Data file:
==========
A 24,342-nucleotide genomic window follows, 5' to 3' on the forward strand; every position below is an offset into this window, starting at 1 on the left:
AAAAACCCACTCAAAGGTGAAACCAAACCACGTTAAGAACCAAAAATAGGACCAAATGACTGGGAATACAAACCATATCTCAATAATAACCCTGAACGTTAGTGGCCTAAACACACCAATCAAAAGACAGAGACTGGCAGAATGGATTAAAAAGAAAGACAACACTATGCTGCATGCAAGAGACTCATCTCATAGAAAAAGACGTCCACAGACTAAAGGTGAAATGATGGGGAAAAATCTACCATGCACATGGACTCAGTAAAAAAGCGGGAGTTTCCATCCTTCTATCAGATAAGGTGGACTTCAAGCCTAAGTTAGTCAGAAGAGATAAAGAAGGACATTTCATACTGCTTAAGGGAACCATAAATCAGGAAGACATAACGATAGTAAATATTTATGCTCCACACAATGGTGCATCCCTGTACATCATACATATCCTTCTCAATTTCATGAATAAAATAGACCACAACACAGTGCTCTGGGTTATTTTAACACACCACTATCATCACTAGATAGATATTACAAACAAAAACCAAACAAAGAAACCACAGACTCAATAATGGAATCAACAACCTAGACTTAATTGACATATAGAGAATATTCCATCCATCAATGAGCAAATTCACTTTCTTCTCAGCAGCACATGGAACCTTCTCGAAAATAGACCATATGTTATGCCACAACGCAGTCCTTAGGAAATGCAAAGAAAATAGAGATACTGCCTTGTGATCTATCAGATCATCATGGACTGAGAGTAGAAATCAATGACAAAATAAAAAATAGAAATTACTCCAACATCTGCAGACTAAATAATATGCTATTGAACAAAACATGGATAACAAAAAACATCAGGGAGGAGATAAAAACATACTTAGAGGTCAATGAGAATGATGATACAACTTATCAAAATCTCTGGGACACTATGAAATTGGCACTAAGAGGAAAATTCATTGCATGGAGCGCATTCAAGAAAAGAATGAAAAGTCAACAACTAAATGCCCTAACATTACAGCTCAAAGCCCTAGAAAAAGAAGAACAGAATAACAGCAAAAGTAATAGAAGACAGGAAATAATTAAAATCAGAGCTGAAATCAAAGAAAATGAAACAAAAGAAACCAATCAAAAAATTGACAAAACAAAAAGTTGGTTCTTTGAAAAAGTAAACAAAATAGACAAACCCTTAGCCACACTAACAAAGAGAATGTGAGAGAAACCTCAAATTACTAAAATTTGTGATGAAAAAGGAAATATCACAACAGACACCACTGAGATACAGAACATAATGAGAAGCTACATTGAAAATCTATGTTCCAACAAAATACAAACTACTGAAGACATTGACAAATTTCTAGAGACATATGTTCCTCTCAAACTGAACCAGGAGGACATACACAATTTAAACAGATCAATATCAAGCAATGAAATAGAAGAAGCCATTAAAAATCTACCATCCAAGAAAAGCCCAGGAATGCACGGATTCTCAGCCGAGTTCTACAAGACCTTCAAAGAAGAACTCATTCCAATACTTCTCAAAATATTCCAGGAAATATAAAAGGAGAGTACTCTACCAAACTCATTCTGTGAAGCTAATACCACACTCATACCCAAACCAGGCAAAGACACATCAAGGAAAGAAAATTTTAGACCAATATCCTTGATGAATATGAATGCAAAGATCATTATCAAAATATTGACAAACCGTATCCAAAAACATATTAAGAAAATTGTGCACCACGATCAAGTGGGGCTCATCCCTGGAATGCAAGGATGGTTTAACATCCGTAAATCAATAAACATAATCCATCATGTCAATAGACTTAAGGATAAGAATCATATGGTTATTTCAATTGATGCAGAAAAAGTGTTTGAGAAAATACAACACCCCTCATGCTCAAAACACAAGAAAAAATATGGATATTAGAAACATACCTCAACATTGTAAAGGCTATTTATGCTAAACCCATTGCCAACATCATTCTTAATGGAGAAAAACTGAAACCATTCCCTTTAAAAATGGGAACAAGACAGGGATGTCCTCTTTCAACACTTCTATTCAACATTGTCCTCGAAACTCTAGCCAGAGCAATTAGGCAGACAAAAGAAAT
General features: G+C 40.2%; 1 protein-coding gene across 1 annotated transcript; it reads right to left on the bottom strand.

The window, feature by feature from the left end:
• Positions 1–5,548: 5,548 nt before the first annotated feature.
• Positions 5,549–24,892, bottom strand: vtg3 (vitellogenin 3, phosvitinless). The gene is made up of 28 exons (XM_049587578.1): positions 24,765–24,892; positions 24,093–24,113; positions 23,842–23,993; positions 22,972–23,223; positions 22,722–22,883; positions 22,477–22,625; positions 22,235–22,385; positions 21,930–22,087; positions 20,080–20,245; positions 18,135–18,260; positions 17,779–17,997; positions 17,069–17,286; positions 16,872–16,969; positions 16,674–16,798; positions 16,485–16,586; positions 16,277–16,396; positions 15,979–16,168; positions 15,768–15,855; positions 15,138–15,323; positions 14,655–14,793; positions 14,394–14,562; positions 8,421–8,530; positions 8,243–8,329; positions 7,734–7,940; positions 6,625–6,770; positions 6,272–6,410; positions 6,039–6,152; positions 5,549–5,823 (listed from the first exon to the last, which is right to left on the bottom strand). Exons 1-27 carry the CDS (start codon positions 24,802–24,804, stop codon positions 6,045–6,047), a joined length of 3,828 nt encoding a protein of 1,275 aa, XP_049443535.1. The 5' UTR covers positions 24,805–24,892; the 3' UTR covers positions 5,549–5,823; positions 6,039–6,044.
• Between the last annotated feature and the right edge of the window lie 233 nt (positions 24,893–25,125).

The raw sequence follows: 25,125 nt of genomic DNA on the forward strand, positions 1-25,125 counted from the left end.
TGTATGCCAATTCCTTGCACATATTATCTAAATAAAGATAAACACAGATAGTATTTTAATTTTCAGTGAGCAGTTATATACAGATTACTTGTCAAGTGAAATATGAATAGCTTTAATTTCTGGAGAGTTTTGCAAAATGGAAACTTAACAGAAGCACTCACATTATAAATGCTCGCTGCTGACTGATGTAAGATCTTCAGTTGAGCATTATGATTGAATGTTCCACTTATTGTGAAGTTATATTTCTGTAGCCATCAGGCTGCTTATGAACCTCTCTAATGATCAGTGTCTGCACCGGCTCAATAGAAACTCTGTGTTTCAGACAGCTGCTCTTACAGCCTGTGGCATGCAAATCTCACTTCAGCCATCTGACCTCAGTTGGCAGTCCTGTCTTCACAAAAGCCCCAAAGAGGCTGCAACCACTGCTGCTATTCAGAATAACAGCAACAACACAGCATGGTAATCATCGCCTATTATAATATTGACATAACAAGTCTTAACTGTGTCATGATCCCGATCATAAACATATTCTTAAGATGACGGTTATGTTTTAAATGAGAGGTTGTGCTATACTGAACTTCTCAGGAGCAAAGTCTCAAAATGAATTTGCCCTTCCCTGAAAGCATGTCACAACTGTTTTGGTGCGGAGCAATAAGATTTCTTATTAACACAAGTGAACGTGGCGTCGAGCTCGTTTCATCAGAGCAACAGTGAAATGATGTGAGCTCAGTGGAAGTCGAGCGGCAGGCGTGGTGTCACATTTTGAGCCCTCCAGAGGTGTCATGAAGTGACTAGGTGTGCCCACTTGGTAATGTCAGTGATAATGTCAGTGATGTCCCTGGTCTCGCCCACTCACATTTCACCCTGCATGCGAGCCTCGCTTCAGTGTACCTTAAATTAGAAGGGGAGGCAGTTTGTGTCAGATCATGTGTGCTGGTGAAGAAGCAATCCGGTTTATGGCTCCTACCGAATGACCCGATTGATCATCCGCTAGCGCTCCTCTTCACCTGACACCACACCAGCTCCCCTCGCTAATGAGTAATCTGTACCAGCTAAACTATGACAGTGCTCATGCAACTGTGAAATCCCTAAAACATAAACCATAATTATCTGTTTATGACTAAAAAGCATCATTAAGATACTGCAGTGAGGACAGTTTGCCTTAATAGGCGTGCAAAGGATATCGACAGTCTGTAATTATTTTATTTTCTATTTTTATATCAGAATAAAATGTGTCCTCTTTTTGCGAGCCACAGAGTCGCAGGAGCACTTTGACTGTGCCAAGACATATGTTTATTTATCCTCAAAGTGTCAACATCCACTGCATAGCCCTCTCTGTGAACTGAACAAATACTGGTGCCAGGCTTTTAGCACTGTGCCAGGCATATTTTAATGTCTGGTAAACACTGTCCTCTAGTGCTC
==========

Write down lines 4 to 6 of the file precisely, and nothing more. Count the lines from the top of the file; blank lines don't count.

The window, feature by feature from the left end:
• Positions 1–5,548: 5,548 nt before the first annotated feature.
• Positions 5,549–24,892, bottom strand: vtg3 (vitellogenin 3, phosvitinless). The gene is made up of 28 exons (XM_049587578.1): positions 24,765–24,892; positions 24,093–24,113; positions 23,842–23,993; positions 22,972–23,223; positions 22,722–22,883; positions 22,477–22,625; positions 22,235–22,385; positions 21,930–22,087; positions 20,080–20,245; positions 18,135–18,260; positions 17,779–17,997; positions 17,069–17,286; positions 16,872–16,969; positions 16,674–16,798; positions 16,485–16,586; positions 16,277–16,396; positions 15,979–16,168; positions 15,768–15,855; positions 15,138–15,323; positions 14,655–14,793; positions 14,394–14,562; positions 8,421–8,530; positions 8,243–8,329; positions 7,734–7,940; positions 6,625–6,770; positions 6,272–6,410; positions 6,039–6,152; positions 5,549–5,823 (listed from the first exon to the last, which is right to left on the bottom strand). Exons 1-27 carry the CDS (start codon positions 24,802–24,804, stop codon positions 6,045–6,047), a joined length of 3,828 nt encoding a protein of 1,275 aa, XP_049443535.1. The 5' UTR covers positions 24,805–24,892; the 3' UTR covers positions 5,549–5,823; positions 6,039–6,044.